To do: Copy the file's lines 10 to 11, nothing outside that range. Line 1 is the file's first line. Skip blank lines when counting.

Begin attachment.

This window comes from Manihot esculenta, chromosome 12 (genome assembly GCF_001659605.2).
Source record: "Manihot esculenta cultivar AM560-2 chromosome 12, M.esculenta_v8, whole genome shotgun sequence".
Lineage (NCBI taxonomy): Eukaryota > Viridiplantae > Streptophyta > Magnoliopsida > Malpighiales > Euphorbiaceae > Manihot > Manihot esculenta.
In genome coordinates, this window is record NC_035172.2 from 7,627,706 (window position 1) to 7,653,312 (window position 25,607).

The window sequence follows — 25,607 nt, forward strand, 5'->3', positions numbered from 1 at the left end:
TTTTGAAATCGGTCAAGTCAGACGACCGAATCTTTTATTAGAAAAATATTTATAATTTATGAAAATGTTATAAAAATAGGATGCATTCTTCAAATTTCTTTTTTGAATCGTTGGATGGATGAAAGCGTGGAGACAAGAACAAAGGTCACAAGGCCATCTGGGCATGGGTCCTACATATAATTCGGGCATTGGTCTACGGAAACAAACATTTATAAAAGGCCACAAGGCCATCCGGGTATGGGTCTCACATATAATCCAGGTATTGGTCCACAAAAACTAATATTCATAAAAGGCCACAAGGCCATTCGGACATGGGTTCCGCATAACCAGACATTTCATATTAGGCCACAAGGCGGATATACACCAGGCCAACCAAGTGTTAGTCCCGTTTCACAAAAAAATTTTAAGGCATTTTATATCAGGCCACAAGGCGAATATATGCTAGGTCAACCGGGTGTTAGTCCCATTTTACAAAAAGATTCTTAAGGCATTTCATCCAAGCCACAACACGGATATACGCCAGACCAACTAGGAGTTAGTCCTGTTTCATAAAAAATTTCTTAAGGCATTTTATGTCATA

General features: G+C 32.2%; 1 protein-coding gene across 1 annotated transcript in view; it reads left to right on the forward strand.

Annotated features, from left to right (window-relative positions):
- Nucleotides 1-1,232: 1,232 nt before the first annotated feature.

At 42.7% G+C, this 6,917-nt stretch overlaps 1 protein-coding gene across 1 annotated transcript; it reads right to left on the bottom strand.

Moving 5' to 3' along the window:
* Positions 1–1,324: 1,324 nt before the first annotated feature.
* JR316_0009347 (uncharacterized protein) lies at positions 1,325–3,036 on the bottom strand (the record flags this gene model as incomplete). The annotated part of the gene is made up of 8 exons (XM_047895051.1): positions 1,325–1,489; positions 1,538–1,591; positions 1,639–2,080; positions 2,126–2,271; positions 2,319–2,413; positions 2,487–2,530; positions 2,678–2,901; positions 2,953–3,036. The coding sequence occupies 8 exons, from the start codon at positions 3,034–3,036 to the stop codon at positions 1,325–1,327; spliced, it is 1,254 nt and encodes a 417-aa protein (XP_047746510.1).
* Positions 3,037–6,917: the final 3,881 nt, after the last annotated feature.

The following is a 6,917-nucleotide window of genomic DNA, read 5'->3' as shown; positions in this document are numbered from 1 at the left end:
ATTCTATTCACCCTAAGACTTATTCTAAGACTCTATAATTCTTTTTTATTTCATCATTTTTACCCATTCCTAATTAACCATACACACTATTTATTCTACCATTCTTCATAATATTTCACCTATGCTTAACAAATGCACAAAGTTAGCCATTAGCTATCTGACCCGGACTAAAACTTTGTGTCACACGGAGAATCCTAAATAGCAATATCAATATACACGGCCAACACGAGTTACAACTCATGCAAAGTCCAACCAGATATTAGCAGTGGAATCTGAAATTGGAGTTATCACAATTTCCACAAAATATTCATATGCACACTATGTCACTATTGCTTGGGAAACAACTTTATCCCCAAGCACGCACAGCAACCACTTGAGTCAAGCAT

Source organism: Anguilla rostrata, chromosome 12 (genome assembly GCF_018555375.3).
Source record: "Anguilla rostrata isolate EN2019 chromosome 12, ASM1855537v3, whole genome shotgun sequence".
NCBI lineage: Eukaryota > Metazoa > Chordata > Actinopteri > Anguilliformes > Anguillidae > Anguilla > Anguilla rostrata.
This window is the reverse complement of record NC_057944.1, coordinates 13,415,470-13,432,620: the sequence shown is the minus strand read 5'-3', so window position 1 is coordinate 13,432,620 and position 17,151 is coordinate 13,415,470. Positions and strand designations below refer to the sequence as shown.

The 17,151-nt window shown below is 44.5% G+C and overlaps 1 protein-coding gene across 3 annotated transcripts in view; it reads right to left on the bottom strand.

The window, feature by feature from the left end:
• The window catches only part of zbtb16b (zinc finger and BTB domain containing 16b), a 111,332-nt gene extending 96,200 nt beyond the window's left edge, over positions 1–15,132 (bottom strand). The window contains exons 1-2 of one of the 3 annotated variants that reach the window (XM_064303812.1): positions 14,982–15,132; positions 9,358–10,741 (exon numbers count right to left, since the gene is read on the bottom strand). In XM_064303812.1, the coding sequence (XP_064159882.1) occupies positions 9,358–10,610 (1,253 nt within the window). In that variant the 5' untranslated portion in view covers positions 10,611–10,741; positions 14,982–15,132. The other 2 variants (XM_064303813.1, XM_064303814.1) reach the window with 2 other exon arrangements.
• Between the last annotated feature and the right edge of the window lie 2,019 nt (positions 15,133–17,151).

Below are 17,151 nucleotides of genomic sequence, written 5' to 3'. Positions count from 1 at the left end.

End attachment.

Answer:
At 42.7% G+C, this 6,917-nt stretch overlaps 1 protein-coding gene across 1 annotated transcript; it reads right to left on the bottom strand.

Moving 5' to 3' along the window: